• Jiji, Kyodo


Some 40% of cancer patients in Japan felt pain during their final month before death, according to estimates by the National Cancer Center.

It also found that some of these patients may not have been given adequate care to mitigate their pain.

The figures, released Saturday, have changed little from a preliminary survey of a limited number of people in 2018, indicating that the situation surrounding terminal care medicine has not improved.

The center sent the latest survey forms in January 2019 to 26,000 relatives of cancer patients who died in 2017. It received valid responses from 12,900 of them. The survey results were adjusted to eliminate bias in terms of the type of facilities where patients stayed and prefectures where they lived in order to obtain nationwide figures.

According to the survey, 40.4% of patients felt pain during the month before their death. Relatives of 21% of patients who had pain in their final week attributed the pain to insufficient treatment from doctors while 9% said that frequency and the duration of periods of medical care were insufficient.

While 71.1% of respondents said they were happy with the medical treatment given to patients, physical pain was cited by 47.2% and psychological pain by 42.3%. In 36.5% of all surveyed cases, patients talked with doctors about where they would spend their final days of life.

Places where patients felt less pain were led by palliative care facilities. Nursing care facilities came in second, followed by homes, and hospitals came last.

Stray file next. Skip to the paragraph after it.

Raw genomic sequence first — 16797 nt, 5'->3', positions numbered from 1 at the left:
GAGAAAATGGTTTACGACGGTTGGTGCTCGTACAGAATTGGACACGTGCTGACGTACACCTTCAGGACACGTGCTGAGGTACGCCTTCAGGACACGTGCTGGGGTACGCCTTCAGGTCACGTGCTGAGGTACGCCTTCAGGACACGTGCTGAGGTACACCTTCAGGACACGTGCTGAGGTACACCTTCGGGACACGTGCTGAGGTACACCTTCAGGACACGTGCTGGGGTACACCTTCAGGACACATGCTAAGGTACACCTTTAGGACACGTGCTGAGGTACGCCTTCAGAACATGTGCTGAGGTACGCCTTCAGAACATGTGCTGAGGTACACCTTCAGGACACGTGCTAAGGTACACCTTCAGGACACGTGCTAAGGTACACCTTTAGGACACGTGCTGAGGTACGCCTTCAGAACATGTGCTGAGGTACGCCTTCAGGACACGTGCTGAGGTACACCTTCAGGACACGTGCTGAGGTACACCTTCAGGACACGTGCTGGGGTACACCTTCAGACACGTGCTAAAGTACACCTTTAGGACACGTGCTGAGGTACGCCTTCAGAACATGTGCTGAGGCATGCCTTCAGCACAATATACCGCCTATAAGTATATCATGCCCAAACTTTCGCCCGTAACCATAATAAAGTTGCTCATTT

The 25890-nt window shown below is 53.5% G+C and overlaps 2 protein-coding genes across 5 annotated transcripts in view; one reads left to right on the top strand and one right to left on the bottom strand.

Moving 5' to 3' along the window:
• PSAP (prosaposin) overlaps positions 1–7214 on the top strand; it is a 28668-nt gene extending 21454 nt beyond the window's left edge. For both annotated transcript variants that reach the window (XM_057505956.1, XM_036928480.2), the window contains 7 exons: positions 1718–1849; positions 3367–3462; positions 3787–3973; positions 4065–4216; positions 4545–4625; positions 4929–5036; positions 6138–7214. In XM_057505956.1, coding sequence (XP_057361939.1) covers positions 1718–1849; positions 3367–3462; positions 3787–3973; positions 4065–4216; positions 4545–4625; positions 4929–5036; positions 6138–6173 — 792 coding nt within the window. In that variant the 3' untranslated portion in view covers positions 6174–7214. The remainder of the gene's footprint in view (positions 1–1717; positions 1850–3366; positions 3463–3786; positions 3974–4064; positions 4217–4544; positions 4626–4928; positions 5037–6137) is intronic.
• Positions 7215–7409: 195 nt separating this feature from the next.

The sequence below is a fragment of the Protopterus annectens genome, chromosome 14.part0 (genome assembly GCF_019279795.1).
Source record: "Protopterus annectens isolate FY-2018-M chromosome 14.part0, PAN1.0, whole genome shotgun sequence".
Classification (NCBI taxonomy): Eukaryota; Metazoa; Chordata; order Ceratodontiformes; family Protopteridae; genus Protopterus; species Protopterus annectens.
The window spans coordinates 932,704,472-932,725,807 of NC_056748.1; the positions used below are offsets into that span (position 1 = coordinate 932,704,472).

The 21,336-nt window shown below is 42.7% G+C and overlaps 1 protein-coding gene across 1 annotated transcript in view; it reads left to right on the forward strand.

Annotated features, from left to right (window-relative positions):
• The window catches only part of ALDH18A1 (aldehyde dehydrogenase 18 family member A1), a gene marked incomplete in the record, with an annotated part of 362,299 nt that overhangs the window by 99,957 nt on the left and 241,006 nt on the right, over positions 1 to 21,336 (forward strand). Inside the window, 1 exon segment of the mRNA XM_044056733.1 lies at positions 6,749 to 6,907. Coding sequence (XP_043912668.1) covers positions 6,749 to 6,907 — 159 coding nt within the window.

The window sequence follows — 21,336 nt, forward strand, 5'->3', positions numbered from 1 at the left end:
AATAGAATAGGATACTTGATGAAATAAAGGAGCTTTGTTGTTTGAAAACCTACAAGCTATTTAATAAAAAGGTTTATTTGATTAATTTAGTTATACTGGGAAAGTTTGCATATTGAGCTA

Similar surveys were conducted with 5,003 kin of deceased heart disease patients and 1,043 relatives of deceased cerebrovascular disease patients. The proportion of patients who experienced pain stood at 25.3% and 22%, respectively.

Noting that it is possible to reduce the number of patients feeling pain, Masashi Kato, head of the National Cancer Center’s cancer treatment assistance department, said further measures are necessary.

“I believe (the survey results) show the real situation. Measures taken for easing pain are not sufficient, and I expect more to be done,” he said.

The survey also revealed the heavy burden felt by relatives of the terminally ill patients. A total of 40.9% felt a burden to provide care. After patients died, 30.1% felt loss and grief for a long period of time, and 19. 4% developed depression.

The center released the results of a smaller-scale survey in 2018. The latest survey was conducted on a larger scale for nationwide estimates.

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